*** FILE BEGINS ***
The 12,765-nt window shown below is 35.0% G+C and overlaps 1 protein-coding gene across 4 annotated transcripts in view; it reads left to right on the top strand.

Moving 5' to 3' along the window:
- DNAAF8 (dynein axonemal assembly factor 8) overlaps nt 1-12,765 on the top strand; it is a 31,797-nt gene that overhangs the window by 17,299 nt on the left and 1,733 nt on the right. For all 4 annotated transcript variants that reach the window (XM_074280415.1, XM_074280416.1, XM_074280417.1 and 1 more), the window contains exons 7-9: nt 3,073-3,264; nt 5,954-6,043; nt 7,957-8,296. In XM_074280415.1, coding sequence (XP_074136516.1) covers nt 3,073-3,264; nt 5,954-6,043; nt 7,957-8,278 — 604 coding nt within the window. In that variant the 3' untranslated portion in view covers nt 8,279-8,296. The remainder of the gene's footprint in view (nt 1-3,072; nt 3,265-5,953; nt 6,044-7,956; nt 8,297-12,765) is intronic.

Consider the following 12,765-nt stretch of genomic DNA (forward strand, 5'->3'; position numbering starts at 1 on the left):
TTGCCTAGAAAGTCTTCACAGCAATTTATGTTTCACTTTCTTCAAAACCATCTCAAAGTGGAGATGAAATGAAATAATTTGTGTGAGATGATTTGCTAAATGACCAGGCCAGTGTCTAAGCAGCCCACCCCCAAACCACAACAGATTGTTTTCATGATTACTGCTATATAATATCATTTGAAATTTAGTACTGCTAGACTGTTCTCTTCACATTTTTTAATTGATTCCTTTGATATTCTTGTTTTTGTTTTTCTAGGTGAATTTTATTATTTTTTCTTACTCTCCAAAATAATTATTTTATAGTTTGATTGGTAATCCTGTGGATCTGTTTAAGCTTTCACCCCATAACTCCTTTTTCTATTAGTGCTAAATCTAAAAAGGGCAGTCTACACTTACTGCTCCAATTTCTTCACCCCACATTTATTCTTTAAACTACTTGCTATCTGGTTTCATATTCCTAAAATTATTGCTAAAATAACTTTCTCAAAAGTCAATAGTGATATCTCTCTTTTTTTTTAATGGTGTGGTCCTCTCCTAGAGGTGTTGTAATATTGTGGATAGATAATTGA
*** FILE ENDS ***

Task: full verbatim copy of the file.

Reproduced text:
The 12,765-nt window shown below is 35.0% G+C and overlaps 1 protein-coding gene across 4 annotated transcripts in view; it reads left to right on the top strand.

Moving 5' to 3' along the window:
- DNAAF8 (dynein axonemal assembly factor 8) overlaps nt 1-12,765 on the top strand; it is a 31,797-nt gene that overhangs the window by 17,299 nt on the left and 1,733 nt on the right. For all 4 annotated transcript variants that reach the window (XM_074280415.1, XM_074280416.1, XM_074280417.1 and 1 more), the window contains exons 7-9: nt 3,073-3,264; nt 5,954-6,043; nt 7,957-8,296. In XM_074280415.1, coding sequence (XP_074136516.1) covers nt 3,073-3,264; nt 5,954-6,043; nt 7,957-8,278 — 604 coding nt within the window. In that variant the 3' untranslated portion in view covers nt 8,279-8,296. The remainder of the gene's footprint in view (nt 1-3,072; nt 3,265-5,953; nt 6,044-7,956; nt 8,297-12,765) is intronic.

Consider the following 12,765-nt stretch of genomic DNA (forward strand, 5'->3'; position numbering starts at 1 on the left):
TTGCCTAGAAAGTCTTCACAGCAATTTATGTTTCACTTTCTTCAAAACCATCTCAAAGTGGAGATGAAATGAAATAATTTGTGTGAGATGATTTGCTAAATGACCAGGCCAGTGTCTAAGCAGCCCACCCCCAAACCACAACAGATTGTTTTCATGATTACTGCTATATAATATCATTTGAAATTTAGTACTGCTAGACTGTTCTCTTCACATTTTTTAATTGATTCCTTTGATATTCTTGTTTTTGTTTTTCTAGGTGAATTTTATTATTTTTTCTTACTCTCCAAAATAATTATTTTATAGTTTGATTGGTAATCCTGTGGATCTGTTTAAGCTTTCACCCCATAACTCCTTTTTCTATTAGTGCTAAATCTAAAAAGGGCAGTCTACACTTACTGCTCCAATTTCTTCACCCCACATTTATTCTTTAAACTACTTGCTATCTGGTTTCATATTCCTAAAATTATTGCTAAAATAACTTTCTCAAAAGTCAATAGTGATATCTCTCTTTTTTTTTAATGGTGTGGTCCTCTCCTAGAGGTGTTGTAATATTGTGGATAGATAATTGA